What is our primary use case?
The primary use case is enterprise virtualization for server consolidation, energy conservation, data center space conservation, and overall efficiency and scalability.
The mission-critical apps we use it for are everything from machine-learning to business processing to scientific research and development.
How has it helped my organization?
We have absolutely seen a performance boost, in particular with some of our legacy applications. For some of the legacy apps, we have seen at least a 75 percent increase. In addition, some of the newer applications have also seen a boost because they're just more efficient running on VM rather than on bare metal. For the newer apps, depending on how they're optimized, the increase has been at least 10 percent.
Another benefit we have seen is the many-to-one relationship of VMs to hardware, versus one-to-one. It's a real win-win for our data center. It's a win-win for taxpayer dollars. And from a scalability point of view, we're able to rapidly scale workloads where we weren't able to do so before, working with just our pure hardware.
In addition to that, it really fits nicely into our automation efforts, where we can dramatically reduce the deployment times for applications and the services we provide.
What is most valuable?
The most valuable features for us are DRS, VMotion, and, of course, some of the analytics that we were able to define to quantify our workloads and tell us how we are able to make our data center more efficient.
It's absolutely efficient and simple to manage in general. Set it up, configure it, then monitor, manage, and maintain. That's it. What makes it simple to manage is that we use a flavor of Auto Deploy, storage policies, among other features around policies, where they come online and their policies are in them. Everything conforms to a policy. It's pretty much set up for good.
What needs improvement?
I'd like to see a little bit more integration for VDI. I think that Composer servers, security servers, broker servers with connections, I'm not sure they are necessary at this point. Perhaps they could have a lot of those functions baked directly into the hypervisor. It seems to me that if the hypervisor is scalable and flexible enough, that the processor and compute can handle all of that. Maybe we eliminate those other components for VDIs and have more mixed workloads: server workloads and desktop workloads all in the same hypervisor.
For how long have I used the solution?
More than five years.
What do I think about the stability of the solution?
Having been a customer for a long time, and running this for well over a decade, stability has not been a problem. It has its nuances, it's not perfect, but stability hasn't been an issue.
What do I think about the scalability of the solution?
Scalability has been the goal all along here, to be able to meet in the middle of the scalability, horizontally and vertically. We have over 10,000 users.
How is customer service and technical support?
We've used technical support in the past. It was "fair" in the beginning, it's certainly better now. We don't necessarily rely too much on support now because there's such a breadth of knowledge in the community and among other customers so that everybody is connected.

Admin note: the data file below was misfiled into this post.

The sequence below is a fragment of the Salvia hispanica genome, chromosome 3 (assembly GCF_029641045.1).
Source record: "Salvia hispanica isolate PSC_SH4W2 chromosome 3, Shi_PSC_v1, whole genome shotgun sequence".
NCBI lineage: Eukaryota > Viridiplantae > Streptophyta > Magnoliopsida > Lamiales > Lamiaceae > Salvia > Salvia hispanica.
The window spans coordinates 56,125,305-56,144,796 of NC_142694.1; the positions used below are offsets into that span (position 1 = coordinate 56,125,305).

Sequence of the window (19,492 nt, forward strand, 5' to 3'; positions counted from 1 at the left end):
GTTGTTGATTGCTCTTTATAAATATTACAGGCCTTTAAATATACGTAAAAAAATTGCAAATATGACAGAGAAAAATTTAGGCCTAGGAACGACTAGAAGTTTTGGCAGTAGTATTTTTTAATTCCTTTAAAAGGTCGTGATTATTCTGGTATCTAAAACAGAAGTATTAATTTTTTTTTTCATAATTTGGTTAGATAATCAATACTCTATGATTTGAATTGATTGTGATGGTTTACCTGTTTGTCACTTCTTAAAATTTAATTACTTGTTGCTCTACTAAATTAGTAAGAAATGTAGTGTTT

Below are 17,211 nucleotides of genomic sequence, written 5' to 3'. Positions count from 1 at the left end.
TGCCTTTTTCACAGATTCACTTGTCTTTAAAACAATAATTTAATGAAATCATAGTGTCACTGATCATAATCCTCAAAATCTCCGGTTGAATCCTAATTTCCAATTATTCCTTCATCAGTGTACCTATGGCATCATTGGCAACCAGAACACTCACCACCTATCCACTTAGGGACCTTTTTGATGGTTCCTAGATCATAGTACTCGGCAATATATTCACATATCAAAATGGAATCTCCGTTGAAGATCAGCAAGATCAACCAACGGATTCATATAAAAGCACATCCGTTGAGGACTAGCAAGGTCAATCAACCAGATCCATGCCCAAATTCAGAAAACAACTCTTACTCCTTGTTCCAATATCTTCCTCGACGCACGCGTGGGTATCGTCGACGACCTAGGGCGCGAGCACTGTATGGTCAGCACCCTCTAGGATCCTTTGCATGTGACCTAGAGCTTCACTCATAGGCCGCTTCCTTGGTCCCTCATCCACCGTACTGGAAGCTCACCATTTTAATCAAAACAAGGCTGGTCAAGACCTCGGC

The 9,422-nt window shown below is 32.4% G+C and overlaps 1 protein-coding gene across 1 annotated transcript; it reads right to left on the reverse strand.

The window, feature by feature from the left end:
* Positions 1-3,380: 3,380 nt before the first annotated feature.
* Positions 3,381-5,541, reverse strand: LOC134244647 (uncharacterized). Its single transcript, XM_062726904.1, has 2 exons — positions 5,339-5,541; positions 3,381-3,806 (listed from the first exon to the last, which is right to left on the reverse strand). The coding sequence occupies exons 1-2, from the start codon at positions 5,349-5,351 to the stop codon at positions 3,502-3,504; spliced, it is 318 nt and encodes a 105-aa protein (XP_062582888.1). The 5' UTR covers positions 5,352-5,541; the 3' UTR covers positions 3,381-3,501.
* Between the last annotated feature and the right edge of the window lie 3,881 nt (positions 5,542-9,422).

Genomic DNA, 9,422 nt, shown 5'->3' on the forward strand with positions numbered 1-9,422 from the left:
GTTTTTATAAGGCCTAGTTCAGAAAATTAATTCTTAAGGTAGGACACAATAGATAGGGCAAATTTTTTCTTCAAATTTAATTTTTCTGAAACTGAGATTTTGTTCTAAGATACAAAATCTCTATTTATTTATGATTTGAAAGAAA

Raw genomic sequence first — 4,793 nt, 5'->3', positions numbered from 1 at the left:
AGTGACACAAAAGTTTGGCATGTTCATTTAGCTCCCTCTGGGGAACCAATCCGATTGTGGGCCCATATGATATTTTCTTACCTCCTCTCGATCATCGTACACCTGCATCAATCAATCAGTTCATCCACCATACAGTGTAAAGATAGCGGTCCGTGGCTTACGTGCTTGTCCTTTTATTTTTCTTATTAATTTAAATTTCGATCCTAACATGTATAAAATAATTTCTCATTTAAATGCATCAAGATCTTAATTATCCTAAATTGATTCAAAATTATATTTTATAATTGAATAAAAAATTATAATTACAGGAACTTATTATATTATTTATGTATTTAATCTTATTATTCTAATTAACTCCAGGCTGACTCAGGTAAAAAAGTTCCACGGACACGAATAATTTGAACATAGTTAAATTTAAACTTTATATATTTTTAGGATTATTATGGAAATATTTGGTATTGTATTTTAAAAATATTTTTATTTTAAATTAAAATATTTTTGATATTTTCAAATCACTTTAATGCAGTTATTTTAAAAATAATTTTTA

How was the initial setup?
I've been involved from the beginning until the end. In the early days, before ESX, we worked with what was called GSX, or Ground Storm X. It wasn't easy, but once you got it configured it worked and it did what it was supposed to do. We didn't have any major issues.
It was all self-installed. A lot of it was a matter of reading the directions, following them, and going to "next".
What was our ROI?
One of the things I think a lot of people are inherently bad about is assuming ROI and never quantifying it. Where I am, we've done a pretty good job of quantifying over the years. We've not only studied everything down to the number of Velcro ties used but the number of cores, the cost per core for network, even power cords, and including the consumption of water.
We've been able to quantify virtualizing everything we can, instead of just assuming it, for ROI. We have been able to show quite a bit of good discipline around that. Again, on behalf of tax-payer dollars, I feel confident that with our shift to virtualization over a decade ago, we can definitely quantify our ROI. It's really simple.
Data-centers grow in a different direction now. They grow smaller and they become very dense, very lean, and that, unto itself, shows an ROI. There's really not a whole lot of assuming at this point that needs to be done. It's just there. You can quantify it very easily.
What other advice do I have?
I have recommended VMware over the at least 12 years now that I've been working directly with them and VMware's hypervisor products. I've recommended it to a lot of folks, and this goes back to the days when other players were involved; companies like Virtual Iron and Zen. VMware has always been a leader in that space and I foresee that they always will be.
Although I work in government, we are actively pursuing VMware on Cloud and we are awaiting certain certifications to help drive the initiative. At the moment we're at a standstill with that.
In over a decade, from where we started until where we are today, I would say that this solution is right around a 10 out of 10. And I can confidently say that for any customer. Even for those who are just starting up, you're working with a product that's tried and true. It didn't just come out yesterday. It's been here for a very long time.